Consumers suffering from recall fatigue should get used to news of contaminated food as underfunded regulatory agencies struggle to police a burgeoning food system that's supplied by all corners of the world market, food safety experts said yesterday.
Just this weekend, more than 1 million pounds of E. coli-contaminated ground beef was recalled by Pennsylvania-based Cargill Meat Solutions Corp. from stores including Giant Food and Wegmans in Maryland.
In the past month, more than a half-dozen recalls have been issued for tainted meat products ranging from ground beef to frozen meat pizzas and potpies.
"It's one thing after another," said Michelle McFadden, 38, who was shopping yesterday at the Giant in Ellicott City.
She, like other shoppers, said there's little they can do to protect themselves, other than cooking food well and watching for news alerts. She decided to play it safe by not buying beef for awhile.
Kathleen Joesting said she found out too late about the recent recall.
The Ellicott City resident had already eaten a burger for dinner on Saturday before her husband heard the news and rummaged through their trash. He discovered that the ground beef they purchased from the Giant was part of a contaminated batch.
Joesting said she feels fine so far, but added, "We'll find out in a few days."
The U.S. Department of Agriculture recently implemented a more aggressive program of inspecting meat and recalling infected meat more rapidly. Still, the pace of recalls and contact with infected food will likely continue, experts said.
"You can't inspect your way to a safe food supply," said Douglas Powell, scientific director at Kansas State University's International Food Safety Network. "You can't have an inspector on every site 24/7 to inspect every piece of food that goes to market. You have to create a culture where everyone from the farm to the processing facility, people at restaurants, consumers at home are more in tune with the culture of food safety.
"People need to get really religious about this," Powell said. "Food safety is everyone's responsibility."
And while government regulators are trying to safeguard the food supply, the task is made more difficult by the number of agencies involved, according to the watchdog group Consumers Union.
"There's an inherent problem with the oversight of the industry and that's why we're seeing a stream of problems," said Urvashi Rangan, senior scientist and policy analyst at Consumers Union. "There is no regulatory agency that can mandate a recall. Recalls are voluntary.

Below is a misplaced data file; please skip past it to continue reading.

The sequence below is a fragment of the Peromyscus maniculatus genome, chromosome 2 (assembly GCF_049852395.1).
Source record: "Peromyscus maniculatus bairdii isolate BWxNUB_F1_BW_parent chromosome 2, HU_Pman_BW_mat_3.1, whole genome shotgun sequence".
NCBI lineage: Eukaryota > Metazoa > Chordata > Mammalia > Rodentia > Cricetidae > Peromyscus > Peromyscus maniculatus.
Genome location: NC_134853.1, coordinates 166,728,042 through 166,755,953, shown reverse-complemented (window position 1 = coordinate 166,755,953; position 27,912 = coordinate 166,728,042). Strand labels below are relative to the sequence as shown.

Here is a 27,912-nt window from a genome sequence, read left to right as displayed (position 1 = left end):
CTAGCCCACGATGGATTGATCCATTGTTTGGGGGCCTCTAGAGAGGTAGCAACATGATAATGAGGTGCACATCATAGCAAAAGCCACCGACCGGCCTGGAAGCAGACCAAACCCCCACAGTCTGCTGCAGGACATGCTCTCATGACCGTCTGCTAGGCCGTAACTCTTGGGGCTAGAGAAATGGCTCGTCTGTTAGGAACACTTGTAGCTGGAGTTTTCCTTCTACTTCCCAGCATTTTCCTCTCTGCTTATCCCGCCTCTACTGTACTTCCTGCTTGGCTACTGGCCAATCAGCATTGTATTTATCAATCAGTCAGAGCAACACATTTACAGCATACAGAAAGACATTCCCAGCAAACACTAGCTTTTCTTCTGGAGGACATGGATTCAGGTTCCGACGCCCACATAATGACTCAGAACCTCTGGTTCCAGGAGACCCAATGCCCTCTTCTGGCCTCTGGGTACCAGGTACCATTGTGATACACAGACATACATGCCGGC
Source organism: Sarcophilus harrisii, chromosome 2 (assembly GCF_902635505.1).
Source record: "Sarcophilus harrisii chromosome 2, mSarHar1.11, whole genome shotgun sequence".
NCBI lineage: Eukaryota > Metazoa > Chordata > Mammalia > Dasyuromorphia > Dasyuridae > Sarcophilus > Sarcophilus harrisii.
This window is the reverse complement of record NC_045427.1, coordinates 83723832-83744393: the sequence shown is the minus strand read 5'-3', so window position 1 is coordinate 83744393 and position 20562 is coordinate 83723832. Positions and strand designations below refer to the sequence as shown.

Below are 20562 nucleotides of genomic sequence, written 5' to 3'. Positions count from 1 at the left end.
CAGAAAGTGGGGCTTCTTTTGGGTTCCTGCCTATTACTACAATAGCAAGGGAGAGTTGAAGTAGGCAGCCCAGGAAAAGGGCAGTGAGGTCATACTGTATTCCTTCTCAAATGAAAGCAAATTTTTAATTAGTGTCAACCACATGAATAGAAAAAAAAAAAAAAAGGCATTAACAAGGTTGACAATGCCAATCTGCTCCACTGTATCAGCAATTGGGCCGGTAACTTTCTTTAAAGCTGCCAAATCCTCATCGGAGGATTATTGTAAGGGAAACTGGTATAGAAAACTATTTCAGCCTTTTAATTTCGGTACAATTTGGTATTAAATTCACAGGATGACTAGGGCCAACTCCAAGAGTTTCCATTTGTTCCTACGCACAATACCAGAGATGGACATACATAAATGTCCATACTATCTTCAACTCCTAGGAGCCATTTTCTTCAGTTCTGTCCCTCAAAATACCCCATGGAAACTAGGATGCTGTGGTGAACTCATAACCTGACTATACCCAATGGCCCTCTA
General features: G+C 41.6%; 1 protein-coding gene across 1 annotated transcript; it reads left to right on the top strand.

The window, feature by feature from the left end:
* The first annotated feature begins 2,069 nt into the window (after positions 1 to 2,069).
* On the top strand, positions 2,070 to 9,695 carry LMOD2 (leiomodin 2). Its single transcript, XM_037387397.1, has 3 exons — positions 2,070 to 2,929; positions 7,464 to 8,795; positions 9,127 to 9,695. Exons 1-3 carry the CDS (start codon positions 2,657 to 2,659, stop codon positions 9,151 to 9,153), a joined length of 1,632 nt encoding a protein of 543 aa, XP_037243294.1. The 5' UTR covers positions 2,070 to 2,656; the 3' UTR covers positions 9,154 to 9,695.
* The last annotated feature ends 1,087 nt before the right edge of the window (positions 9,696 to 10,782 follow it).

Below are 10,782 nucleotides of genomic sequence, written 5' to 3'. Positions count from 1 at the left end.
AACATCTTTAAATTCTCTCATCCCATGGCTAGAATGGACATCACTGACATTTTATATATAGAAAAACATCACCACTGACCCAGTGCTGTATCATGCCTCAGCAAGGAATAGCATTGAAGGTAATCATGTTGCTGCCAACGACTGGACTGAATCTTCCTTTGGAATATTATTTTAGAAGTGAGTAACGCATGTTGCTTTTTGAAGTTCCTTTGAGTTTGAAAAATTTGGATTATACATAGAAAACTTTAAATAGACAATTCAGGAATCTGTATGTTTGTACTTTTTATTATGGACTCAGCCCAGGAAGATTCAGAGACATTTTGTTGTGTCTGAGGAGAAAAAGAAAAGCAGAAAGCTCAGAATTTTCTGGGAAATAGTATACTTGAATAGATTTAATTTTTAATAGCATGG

"Oversight of our food supply is very fragmented," Rangan said. "You've got up to 15 agencies that oversee our food supply. As a result, it makes it very difficult to implement a comprehensive and holistic system that enables an agency to take quick and consistent action to protect consumers."
For example, while the USDA regulates the chicken, the Food and Drug Administration regulates the egg and the Environmental Protection Agency regulates the water that the chicken drinks, Rangan said.
Add in that food products that come from all corners of the world and you have a system ripe for potential failure, said Jerry Gillespie.
"While we remain an exporter of food, there has been an huge, huge increase in the amount of food we're importing," said Gillespie, associate director of the Western Institute for Food Safety and Security at the University of California, Davis.
"The complexity of our new globalized food system and the rapid expansion of the food supply makes it a lot more difficult for underfunded agencies to control sanitary conditions and the condition in which food is transported. We're probably going to have pretty regular food-borne outbreaks."
Detecting E. coli in products can be very difficult, experts said. With millions of pounds of meat produced daily, regulators can test only batches at a time.
"You can test for the overall presence of salmonella, for instance, but the ability to detect E. coli is very, very remote," Gillespie said.
With such potential dangers lurking in the marketplace, consumers need to protect themselves by cooking food thoroughly and preventing cross-contamination while preparing foods.
"I don't think the consumer needs to be afraid of food," said Mindy Brashears, director of the International Center for Food Industry Excellence at Texas Tech University. "We have the safest food supply in the world.
"The fact that there's no lack of recalls shows that the system is working pretty well," Brashears said. "We've had years where we've had very few recalls and years where we've had several. I think it's a cycle and, in the next few months, it might go away."
Bill Emery is taking no chances. Yesterday, the 70-year-old and his wife, Gerry, opted for a pot roast while shopping at Giant rather than the ground beef.
Gerry Emery, 68, said they tried to remember whether the beef they ate recently might have been from the bad batch, but even if it was, it's too late now, the Columbia couple said.
"We already ate it and we're not dead," they said, smiling.